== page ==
Special Topics in Spatial Analysis and Mapping: 2009 Creating a Digital Footprint in Google Earth: The AUGE Experience Justin Grigg and Students from Alfred University
<ul><li>ENVS 300: ‘Utilizing Geospatial Technology to Deliver Field Data’ (special topic offering) </li></ul><ul><li>My question going in: How can we make Google Earth work for us? </li></ul><ul><li>Among our goals today is to hear how you all are using (or considering using) the technology. </li></ul>AUGE Presenters: Mirza – SketchUp and AUGE buildings Colleen – non-SketchUp AUGE content Rayna – distribution of content – Google options and the AUGE site
Alfred’s Existing Conditions in Google Earth (GE) - GE is the leading ‘virtual globe’ platform and an increasingly popular way to consume geospatial data. Out-of-the-box Alfred makes a poor showing. We set out to change that. AU ASC
The first task was to improve the base image. The image above is ‘rubber-sheeted’ into place. (No projection information.) We also created a .KMZ that linked to a WMS containing the NY State orthophotos.
Our goal with SketchUp was this - buildings constructed in SketchUp and accurately located in Google Earth.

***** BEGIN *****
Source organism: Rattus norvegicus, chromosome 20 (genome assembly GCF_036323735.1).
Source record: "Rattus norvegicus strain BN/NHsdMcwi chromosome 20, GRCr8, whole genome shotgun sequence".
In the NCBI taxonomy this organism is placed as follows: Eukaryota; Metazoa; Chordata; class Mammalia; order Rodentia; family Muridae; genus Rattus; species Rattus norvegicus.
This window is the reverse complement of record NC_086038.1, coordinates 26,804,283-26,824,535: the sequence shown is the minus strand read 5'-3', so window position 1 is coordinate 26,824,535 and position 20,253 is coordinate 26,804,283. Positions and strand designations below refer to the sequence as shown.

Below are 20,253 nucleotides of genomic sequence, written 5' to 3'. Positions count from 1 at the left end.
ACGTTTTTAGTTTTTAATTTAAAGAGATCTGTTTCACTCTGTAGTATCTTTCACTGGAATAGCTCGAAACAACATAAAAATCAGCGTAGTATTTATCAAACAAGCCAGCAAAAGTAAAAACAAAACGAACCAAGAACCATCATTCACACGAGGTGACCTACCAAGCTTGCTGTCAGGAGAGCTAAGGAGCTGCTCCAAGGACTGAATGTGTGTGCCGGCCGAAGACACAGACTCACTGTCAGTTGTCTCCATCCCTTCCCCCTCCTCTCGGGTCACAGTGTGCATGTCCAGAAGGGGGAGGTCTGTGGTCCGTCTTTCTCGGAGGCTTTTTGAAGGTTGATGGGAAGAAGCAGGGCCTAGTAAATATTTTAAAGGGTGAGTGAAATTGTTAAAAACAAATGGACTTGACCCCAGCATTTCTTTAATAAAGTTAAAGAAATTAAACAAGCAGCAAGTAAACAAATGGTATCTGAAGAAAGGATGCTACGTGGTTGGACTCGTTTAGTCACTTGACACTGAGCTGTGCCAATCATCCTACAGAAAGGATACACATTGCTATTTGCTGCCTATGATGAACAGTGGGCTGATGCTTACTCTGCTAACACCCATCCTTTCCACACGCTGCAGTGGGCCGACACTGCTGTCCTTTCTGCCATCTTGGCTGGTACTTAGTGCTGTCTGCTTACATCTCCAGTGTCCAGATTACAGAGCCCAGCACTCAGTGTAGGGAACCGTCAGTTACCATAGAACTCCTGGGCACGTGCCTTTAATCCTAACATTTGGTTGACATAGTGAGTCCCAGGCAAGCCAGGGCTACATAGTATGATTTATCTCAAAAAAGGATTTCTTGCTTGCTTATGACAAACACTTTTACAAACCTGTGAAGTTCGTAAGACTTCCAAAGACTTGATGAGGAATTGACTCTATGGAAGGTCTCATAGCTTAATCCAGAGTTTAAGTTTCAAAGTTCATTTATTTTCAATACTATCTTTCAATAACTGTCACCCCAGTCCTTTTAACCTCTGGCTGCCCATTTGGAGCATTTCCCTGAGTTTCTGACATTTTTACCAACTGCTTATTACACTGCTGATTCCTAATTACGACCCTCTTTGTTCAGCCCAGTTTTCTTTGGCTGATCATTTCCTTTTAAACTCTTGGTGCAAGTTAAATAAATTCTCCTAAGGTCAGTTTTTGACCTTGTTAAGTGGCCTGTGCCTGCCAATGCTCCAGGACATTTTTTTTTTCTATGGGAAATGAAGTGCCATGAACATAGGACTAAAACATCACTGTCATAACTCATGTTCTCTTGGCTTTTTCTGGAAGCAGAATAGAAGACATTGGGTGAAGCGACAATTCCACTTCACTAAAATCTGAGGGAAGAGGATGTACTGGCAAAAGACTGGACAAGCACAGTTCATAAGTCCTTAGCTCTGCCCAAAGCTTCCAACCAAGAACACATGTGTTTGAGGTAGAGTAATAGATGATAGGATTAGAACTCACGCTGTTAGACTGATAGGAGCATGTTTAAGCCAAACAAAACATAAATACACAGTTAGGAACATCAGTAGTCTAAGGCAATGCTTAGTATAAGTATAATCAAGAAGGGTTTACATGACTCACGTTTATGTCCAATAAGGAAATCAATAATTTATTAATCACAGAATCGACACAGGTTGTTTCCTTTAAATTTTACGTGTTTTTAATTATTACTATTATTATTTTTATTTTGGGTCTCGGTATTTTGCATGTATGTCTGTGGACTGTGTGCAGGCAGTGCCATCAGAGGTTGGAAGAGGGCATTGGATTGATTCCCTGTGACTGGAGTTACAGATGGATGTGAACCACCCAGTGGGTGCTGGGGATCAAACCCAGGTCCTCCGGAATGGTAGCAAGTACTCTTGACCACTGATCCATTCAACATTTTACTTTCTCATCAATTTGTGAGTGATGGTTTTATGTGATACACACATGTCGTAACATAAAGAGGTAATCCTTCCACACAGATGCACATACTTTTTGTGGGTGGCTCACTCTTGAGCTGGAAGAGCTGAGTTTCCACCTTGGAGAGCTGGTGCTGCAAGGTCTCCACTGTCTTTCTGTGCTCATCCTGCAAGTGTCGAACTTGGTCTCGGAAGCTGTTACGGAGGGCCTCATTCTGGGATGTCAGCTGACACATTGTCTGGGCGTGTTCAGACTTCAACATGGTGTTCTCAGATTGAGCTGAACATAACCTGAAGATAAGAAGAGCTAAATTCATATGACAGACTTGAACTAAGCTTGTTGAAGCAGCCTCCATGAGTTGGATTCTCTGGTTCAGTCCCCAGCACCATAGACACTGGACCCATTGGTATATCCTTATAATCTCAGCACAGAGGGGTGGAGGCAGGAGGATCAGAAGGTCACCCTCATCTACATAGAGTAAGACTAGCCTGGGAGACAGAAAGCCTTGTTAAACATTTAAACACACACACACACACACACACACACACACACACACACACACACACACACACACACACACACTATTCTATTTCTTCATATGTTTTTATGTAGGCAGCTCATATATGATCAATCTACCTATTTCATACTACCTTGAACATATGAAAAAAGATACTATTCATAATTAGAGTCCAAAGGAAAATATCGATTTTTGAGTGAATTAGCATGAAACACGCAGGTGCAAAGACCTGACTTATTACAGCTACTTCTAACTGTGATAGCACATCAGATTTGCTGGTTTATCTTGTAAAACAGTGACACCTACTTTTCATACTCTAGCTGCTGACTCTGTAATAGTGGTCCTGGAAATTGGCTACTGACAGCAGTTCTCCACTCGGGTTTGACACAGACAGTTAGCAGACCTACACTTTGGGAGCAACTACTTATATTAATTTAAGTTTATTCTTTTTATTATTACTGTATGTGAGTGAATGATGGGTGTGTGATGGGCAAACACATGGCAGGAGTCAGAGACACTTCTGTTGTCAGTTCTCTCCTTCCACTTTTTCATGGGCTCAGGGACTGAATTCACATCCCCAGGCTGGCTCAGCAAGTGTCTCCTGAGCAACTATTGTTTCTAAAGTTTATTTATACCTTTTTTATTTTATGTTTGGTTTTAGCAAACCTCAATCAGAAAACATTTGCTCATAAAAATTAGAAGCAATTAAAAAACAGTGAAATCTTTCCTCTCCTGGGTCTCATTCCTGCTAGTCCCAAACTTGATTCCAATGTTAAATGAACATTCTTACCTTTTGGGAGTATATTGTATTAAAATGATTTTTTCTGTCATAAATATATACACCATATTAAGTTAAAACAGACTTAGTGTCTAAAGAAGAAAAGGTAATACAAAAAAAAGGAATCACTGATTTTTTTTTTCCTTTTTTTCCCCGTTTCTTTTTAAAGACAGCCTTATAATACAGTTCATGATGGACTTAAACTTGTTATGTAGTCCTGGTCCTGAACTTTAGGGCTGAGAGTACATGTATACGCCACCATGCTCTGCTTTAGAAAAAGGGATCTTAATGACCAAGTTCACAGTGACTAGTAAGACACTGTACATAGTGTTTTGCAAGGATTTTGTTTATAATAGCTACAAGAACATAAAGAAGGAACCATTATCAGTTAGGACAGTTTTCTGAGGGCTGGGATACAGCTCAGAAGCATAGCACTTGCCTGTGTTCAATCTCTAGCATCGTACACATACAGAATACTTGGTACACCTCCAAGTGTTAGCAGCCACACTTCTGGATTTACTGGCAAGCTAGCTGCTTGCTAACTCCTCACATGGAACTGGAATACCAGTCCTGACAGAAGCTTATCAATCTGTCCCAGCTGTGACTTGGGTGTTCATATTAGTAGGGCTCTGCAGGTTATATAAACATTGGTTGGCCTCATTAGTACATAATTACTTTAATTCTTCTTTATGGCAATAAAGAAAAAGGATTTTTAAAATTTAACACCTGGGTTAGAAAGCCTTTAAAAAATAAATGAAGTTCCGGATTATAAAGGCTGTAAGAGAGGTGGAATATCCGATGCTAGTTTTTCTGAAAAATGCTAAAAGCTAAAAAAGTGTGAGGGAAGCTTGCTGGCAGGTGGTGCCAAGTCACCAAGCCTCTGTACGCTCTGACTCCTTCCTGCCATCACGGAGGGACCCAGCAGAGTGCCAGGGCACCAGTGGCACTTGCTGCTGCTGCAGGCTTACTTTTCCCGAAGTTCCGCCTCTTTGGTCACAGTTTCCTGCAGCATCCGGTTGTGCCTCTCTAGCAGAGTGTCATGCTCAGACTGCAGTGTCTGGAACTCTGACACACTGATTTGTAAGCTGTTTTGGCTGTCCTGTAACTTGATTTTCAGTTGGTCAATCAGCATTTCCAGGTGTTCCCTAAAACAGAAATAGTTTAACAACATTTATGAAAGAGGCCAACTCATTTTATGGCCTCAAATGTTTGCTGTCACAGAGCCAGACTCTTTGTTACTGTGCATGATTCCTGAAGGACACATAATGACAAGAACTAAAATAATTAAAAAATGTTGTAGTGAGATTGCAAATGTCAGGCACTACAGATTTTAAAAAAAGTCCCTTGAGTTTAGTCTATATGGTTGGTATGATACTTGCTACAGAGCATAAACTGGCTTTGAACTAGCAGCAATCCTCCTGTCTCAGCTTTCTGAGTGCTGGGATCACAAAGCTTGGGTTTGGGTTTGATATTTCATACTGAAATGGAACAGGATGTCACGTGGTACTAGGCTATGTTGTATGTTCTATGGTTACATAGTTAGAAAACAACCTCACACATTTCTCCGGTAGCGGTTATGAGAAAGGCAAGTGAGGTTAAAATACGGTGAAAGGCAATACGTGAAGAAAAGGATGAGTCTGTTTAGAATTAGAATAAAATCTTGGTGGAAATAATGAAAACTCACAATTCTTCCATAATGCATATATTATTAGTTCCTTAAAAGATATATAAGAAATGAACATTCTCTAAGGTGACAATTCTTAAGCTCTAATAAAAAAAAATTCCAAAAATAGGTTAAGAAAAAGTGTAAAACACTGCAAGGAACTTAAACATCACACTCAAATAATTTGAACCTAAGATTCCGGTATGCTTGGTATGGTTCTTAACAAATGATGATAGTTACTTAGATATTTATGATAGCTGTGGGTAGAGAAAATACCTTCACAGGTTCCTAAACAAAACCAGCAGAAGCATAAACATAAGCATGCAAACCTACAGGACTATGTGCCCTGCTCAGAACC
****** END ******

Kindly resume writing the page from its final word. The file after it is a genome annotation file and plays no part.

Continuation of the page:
This residential building ( Bartlett ) was created using image wrapping, the original approach for facing the models. In SketchUp In Google Earth
Perlman Hall – This model was created in Google SketchUp, and then pictures were wrapped over the building. A problem we encountered with this approach was that anything in the picture (i.e. cars, trees, snow…the front stairs) was incorporated onto the building faces with the picture.
Science Center – This building represents the ‘hybrid’ phase of our building modeling. Both textures and pictures are applied to the building’s frame after it was constructed in Google SketchUp.
Scholes Library is another example of our ‘hybrid’ approach – moving steadily toward more texture, less photos. Here we see components of the building being photographed - windows, doors – and modeled in SketchUp as objects. Then these objects are replicated on the building face.
Whole buildings can be treated as objects. Shown here are examples of this - ‘generic’ residential buildings were modeled, exported to Google’s online 3D Warehouse, then imported into SketchUp as an object. They are placed in their correct locations, and given the correct names and orientation.
Hall of Glass Science and Engineering – This model represents the final modeling phase, with the building created entirely in Google SketchUp. Plants were imported from Google’s 3D Warehouse.
Ann’s House – This is a representation of the future Ann’s House. This model was created from site plans provided by the AU Physical Plant. As this building has NOT BEEN BUILT yet, no photos existed and everything was created in Google SketchUp.
Merrill Field – This is the primary athletic field for Alfred University Sports. It was created solely in SketchUp. Components such as the uprights and field lights were imported from Google’s online 3D Warehouse.